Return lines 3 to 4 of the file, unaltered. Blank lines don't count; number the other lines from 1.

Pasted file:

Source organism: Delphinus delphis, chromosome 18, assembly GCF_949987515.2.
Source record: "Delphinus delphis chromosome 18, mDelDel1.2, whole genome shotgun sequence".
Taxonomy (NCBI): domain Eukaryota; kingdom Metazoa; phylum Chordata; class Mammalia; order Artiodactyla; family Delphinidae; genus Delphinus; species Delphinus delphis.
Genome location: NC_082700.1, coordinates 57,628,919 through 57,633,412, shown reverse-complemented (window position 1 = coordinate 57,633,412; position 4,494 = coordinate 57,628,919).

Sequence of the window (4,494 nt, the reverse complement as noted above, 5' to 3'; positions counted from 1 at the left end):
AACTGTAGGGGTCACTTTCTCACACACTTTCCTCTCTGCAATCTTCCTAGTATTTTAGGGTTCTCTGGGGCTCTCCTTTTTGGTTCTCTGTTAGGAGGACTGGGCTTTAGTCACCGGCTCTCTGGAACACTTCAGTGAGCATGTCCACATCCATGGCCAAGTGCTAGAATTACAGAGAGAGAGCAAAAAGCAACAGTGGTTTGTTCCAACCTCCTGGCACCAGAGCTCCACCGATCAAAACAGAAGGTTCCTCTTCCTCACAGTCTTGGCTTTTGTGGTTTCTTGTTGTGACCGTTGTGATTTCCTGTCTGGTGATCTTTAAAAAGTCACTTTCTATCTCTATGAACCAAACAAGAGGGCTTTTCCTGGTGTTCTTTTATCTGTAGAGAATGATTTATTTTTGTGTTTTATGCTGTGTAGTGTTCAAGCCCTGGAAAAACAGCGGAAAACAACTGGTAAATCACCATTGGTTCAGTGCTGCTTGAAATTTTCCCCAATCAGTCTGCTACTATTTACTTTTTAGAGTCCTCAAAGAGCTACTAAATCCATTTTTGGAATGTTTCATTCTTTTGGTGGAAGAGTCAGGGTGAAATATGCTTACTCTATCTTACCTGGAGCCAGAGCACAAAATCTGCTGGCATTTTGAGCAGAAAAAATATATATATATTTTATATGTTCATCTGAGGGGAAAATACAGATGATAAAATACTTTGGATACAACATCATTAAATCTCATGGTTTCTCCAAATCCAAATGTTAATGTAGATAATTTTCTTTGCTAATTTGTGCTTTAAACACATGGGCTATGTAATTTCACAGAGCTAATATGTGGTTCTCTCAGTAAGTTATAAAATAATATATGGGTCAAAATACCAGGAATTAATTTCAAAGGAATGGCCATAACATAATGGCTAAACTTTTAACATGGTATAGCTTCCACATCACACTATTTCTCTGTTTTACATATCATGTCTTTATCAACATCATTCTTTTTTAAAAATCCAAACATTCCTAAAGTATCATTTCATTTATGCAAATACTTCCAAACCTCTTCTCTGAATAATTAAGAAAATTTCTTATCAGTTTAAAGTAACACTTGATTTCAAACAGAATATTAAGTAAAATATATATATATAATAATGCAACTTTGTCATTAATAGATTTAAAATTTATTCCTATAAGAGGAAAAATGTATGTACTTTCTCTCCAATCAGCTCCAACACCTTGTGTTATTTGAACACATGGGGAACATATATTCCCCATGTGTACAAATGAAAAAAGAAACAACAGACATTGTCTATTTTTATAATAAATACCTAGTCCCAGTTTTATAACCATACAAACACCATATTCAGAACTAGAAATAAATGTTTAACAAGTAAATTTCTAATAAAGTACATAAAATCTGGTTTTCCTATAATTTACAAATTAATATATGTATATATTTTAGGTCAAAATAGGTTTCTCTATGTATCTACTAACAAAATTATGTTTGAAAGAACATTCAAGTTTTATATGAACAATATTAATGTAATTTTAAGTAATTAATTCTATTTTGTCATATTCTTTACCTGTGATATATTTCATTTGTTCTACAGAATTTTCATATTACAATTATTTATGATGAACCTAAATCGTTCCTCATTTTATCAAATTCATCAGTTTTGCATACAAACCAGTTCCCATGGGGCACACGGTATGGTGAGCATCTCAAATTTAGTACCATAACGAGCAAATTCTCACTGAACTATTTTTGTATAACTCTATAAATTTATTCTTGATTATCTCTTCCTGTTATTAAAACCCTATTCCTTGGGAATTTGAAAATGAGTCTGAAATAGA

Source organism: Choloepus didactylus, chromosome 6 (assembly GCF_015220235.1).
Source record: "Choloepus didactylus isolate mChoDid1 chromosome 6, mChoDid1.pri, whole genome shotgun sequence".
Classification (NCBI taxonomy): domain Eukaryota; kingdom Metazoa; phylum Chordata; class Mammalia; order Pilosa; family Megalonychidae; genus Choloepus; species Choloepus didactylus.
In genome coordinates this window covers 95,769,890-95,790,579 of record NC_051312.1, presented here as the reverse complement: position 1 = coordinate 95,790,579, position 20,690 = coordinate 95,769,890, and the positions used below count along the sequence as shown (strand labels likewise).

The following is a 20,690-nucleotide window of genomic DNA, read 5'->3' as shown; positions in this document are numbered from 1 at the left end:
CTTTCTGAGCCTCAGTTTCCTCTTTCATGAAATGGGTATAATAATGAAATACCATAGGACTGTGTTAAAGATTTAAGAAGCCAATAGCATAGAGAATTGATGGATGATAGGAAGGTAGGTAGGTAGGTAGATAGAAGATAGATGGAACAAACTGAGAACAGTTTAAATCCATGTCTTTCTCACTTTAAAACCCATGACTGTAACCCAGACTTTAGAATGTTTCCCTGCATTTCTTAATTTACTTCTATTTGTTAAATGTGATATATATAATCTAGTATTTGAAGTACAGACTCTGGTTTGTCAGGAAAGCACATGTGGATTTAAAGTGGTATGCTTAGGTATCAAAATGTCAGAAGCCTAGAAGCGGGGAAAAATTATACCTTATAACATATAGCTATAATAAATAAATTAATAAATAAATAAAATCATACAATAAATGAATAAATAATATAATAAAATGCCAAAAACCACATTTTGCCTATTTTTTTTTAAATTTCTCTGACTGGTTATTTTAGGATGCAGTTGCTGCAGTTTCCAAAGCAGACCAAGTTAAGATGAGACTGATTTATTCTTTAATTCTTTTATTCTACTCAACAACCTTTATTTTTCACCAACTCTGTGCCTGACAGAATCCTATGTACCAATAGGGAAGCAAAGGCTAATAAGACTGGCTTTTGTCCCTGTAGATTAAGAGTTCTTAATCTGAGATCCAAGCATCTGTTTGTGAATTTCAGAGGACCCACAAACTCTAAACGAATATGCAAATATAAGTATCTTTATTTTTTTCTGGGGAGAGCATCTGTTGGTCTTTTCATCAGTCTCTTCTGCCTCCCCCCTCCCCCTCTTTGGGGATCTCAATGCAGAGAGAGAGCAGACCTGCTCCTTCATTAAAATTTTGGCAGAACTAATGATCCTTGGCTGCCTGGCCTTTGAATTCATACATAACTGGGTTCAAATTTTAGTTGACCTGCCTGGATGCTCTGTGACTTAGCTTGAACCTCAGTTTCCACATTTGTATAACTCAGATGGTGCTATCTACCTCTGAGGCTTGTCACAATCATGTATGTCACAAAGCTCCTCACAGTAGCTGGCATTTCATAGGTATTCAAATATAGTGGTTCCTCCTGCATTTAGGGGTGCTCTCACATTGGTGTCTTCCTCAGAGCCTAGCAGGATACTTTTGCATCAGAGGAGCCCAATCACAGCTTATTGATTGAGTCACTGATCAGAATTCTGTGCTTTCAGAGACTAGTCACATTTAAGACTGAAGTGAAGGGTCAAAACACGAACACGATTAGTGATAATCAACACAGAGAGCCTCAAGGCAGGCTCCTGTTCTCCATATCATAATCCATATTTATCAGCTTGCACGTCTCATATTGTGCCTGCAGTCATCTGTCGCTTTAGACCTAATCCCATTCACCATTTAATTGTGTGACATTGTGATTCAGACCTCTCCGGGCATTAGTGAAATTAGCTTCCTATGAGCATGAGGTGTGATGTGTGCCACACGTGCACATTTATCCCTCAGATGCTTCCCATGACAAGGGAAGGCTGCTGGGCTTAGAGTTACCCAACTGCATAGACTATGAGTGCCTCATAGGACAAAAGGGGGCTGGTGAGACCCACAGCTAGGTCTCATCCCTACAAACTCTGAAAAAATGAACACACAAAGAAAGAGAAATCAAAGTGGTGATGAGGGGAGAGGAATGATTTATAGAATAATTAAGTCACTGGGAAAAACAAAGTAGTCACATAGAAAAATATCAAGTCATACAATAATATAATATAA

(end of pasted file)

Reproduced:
Taxonomy (NCBI): domain Eukaryota; kingdom Metazoa; phylum Chordata; class Mammalia; order Artiodactyla; family Delphinidae; genus Delphinus; species Delphinus delphis.
Genome location: NC_082700.1, coordinates 57,628,919 through 57,633,412, shown reverse-complemented (window position 1 = coordinate 57,633,412; position 4,494 = coordinate 57,628,919).